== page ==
• Tue
  • Oct 21, 2014
  • Updated: 11:07am

Guangzhou uses PR to nip protests in the bud

PUBLISHED : Wednesday, 20 October, 2010, 12:00am
UPDATED : Wednesday, 20 October, 2010, 12:00am
 

Guangzhou's top leaders have launched a rare, large-scale reception to listen to petitioners' complaints in an apparent publicity campaign to ease social tension ahead of the Asian Games.

Guangzhou Communist Party secretary Zhang Guangning, Mayor Wan Qingliang, city People's Congress Standing Committee director Zhang Guifang and Lin Yuanhe, chairman of the city committee of the Chinese People's Political Consultative Conference, led 21 other senior officials in the reception at the Liuhua Exhibition Centre in Yuexiu district. Local media reported that 3,978 complaints had been reported by petitioners on Monday.

The city's major newspapers gave front-page coverage to Monday's reception, praising the city leaders and featuring petitioners' joy as they were promised solutions to their problems.Guangzhou held the first such large-scale reception in June 2008, which was also led by Zhang Guangning, mayor at the time.

Activist lawyer Tang Jingling said the large reception two years ago failed to work, and this year's reception was just a tactic to delay protests until the Asian Games were over.

'This is just a move to tame long-accumulated public anger by giving petitioners the hope that their problems could be resolved if higher-ranking officials were there to process their cases. But this is not how it works in China,' Tang said.

He said petitioners were told to wait until further notice after submitting their cases, and that this would help to delay riots or demonstrations until after the Asian Games. Petitioners began queuing in front of the exhibition centre on Sunday hoping to meet the city's party boss.

'When I first arrived, there were already more than 300 people in the queue in front of me,' said a 45-year-old petitioner originally from Jiangxi who arrived at 6am on Monday. She said there were at least 700 people inside the exhibition centre. Only a small number got to meet the mayor, and she was not one of them.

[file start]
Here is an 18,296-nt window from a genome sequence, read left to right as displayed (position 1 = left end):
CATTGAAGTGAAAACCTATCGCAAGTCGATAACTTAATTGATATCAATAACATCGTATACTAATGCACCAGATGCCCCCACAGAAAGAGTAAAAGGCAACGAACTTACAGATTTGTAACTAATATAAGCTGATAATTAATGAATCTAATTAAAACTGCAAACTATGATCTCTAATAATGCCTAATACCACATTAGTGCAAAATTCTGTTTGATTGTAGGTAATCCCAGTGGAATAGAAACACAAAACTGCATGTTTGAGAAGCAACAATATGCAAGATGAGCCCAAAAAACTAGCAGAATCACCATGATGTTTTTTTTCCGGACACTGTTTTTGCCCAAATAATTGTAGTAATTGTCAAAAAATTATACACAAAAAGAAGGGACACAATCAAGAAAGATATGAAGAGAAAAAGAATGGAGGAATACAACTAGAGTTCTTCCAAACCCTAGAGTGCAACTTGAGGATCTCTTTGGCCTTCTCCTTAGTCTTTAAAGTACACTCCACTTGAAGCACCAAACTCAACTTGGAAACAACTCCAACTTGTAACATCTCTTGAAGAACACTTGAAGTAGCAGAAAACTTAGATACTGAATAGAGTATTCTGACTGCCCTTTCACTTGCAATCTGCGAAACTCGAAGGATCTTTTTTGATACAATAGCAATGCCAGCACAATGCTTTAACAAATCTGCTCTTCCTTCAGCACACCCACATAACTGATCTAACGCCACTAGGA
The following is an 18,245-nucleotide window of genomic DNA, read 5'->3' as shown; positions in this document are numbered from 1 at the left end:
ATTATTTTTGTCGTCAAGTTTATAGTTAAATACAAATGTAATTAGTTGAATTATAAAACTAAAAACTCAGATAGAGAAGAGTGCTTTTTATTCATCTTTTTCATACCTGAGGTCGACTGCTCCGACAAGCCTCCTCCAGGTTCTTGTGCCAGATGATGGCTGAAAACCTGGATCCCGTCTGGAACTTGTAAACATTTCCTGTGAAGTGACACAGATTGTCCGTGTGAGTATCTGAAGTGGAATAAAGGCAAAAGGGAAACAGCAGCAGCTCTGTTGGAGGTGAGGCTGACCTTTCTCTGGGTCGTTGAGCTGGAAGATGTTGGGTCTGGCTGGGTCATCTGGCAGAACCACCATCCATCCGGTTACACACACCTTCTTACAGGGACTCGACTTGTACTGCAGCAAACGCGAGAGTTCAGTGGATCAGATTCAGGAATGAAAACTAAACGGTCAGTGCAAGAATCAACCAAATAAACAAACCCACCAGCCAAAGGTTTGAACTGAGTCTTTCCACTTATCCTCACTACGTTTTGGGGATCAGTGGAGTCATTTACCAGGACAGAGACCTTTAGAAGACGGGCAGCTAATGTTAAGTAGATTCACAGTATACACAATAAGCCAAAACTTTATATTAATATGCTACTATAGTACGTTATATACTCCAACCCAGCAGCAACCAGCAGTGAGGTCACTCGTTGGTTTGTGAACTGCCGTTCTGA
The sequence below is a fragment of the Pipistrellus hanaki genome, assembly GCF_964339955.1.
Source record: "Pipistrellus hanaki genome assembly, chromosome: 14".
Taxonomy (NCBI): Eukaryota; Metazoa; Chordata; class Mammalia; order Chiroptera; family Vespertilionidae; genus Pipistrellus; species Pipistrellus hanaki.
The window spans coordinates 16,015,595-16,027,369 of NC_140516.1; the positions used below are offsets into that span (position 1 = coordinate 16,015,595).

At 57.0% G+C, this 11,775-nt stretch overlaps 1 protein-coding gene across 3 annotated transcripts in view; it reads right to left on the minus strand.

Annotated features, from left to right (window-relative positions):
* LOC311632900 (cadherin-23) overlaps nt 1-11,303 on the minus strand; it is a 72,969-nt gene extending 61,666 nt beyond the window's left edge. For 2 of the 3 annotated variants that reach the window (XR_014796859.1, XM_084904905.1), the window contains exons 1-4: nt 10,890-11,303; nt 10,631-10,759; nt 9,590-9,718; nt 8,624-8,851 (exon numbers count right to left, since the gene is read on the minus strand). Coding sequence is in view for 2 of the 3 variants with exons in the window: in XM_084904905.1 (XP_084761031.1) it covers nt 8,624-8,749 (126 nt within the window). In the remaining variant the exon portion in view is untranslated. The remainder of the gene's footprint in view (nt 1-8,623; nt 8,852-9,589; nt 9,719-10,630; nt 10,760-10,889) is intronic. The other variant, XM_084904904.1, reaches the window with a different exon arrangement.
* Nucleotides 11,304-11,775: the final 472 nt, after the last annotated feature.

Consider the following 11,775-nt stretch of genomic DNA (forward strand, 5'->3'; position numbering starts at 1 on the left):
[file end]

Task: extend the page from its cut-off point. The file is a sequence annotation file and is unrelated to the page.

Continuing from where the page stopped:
'I am fully aware that this reception is just another show starring top leaders and bitter citizens; there is no other meaning behind this. But I was still curious to see what a stunt such as this looked like in reality,' she said.

'Guangzhou is an extremely divided city, with the rich being super powerful and the grass roots being extremely deprived of their rights. With such a large number of petitioners in Guangzhou, what difference could this one-day reception make?'

Chen Zhiguang, a 34-year-old resident of Luogang district, was one of the first soldiers from Guangdong sent to Tibet in August 1998. He retired in 2000 and came back to Guangdong but found his peasant residency had been deleted and a temporary job had been arranged by the local government. He asked for a permanent job or a peasant household registration in return, but was refused.

At 6pm on Sunday, Chen queued up in the hope of explaining his case to the city's top leaders.

'I was the second in line,' he said. 'Then at 9am the next day I was taken away from the main queue and brought to the Luogang district reception counter,' Chen said. He was denied a chance to meet the top leaders and told to leave his petitioning documents behind. Chen was then escorted home by four officers from Luogang's Social Stability Office, but managed to get away later.

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